Saturday, July 04, 2009

WaPo was wrong to cancel fundraiser

On this 233rd birthday of America, I'm going to come clean about something that's been bothering me about freedom of the press.

It has to do with the recent brouhaha about the Washington Post's plan to have the equivalent of a political fundraiser, in which big wigs and fat cats could pay up to $250,000 per plate to mix with reporters, editors, owners and other important people who influence what goes into one of the nation's most prestigious newspapers.

No, I'm not angry because they thought of the idea as a way to raise some money.

No, I'm not angry because presumably it would give rich people an opportunity the poor won't get.

No, I'm not angry at the idea of wealthy contributors trying to buy influence to help get their story into (or for that matter keep their story out of) the paper.

I'm angry because they canceled the event.

Somebody at the Post thought of a unique way to raise money from private sources. And given that the Post lost $20 million last quarter, clearly they do need to do something.

The fear that the contributors at the event would cause the news to be biased is absurd on the face of it. If that were true then why would a newspaper even accept advertising? As Lyndon Johnson, the most worldly of politicians used to love saying about the Senate, "you have to be able to take their money, eat at their table, drink their wine, screw their women and vote against the bastards anyway or else you don't belong here." News professionals can do their job just as well as politicians can (better, I hope) and should be willing to cover a story no matter who is featured-- or they should go find a day job doing something else and write a blog at night. Heck, even Rush Limbaugh, the king of the radio blowhards, recently was able to lambaste the government bailout that saved General Motors even while acknowleging that GM has been a long time sponsor of his show. In canceling the event, is the Post suggesting that they aren't sure they can operate with even as much journalistic integrity as Rush Limbaugh!? Heck, I gave 35 bucks to national public radio last year (which was all I could afford.) Does that mean I should expect that if I'm ever in the news NPR will give me favorable coverage? No, and if I did I'd be delusional. True that $250,000 is a lot more than $35, but the same principle applies.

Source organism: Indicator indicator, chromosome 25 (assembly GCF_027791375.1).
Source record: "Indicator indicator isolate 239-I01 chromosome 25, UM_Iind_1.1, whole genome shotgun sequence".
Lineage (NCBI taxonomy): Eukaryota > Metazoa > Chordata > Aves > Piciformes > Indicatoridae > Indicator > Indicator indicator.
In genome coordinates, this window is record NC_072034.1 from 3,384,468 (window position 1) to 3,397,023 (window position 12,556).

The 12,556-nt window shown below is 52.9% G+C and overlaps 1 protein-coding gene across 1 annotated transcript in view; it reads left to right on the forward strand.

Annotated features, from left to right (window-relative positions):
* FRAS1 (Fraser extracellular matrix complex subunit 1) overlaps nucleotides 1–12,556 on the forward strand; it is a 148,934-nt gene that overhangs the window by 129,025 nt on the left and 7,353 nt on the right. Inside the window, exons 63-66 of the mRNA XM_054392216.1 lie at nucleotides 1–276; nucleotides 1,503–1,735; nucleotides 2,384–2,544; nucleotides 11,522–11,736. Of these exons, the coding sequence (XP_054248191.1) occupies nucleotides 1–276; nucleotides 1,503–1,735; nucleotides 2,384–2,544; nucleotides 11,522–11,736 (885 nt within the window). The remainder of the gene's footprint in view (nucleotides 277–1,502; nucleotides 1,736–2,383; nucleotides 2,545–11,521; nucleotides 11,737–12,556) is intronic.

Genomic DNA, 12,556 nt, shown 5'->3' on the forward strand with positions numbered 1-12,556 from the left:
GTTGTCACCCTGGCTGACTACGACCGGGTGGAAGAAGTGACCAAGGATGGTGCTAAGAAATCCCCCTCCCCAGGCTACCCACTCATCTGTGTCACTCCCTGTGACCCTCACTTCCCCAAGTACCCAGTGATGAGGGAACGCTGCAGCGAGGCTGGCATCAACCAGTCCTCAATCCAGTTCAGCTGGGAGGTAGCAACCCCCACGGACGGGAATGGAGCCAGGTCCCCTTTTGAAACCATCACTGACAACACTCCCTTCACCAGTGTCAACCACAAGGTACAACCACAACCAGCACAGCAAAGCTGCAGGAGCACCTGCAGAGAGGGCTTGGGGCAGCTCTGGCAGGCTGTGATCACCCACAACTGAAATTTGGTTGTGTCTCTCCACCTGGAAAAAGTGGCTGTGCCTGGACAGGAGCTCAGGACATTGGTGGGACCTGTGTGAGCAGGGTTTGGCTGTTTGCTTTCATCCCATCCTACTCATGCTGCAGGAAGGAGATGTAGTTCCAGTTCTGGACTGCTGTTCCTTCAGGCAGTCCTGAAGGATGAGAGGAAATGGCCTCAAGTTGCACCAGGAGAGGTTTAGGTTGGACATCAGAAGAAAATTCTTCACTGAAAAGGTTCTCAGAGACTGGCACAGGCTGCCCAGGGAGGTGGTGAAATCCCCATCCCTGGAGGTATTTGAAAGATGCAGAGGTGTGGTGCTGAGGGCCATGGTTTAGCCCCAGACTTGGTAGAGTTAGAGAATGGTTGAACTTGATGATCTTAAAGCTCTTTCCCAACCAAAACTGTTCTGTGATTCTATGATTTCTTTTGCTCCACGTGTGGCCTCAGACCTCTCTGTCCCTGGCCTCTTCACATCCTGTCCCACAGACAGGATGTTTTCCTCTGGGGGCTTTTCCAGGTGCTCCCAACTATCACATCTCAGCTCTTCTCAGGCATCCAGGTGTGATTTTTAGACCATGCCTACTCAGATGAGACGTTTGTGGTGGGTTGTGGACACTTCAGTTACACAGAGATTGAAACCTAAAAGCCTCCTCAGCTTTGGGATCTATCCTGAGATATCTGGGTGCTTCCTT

Besides, if a story is worth telling it will get out there (especially today in the face of all manner of alternative media crowding the airwaves, the internet and even streaming around the world through outer space.) The days when a newspaper could bury a story are gone. Sooner or later it will get out and the only thing the newspaper will bury is its own opportunity for a scoop.

OK, so what if it's not actual influence peddling they were worried about but the appearance of influence peddling?

The critics of papers like the Post (and they are legion) claim that they are losing money because people don't read them as much anymore because the news is biased. And they jumped all over the Post for this story, suggesting that now the bias was up for auction.

If only that were the reason people don't read the paper. Then presumably the paper could just hire a conservative editor and the subscriptions would start rolling in. But newspapers all over the country are facing similar tough economic circumstances. And it's because the demographic of print readers-- mostly older, less web savvy, is declining in numbers. I know this personally-- I moonlight with a delivery route for the Arizona Republic and just since I took over the route in 2007 the number of subscribers on it has declined by probably 25%. The recession has something to do with it, but even when the recession is over expect that newspapers will continue to struggle. Just over a year ago (before the recession really got going) my own 'hometown' paper, the Winslow Mail, a paper so old that its early editions were full of pioneers, cattle rustlers and gunfighters, shut down.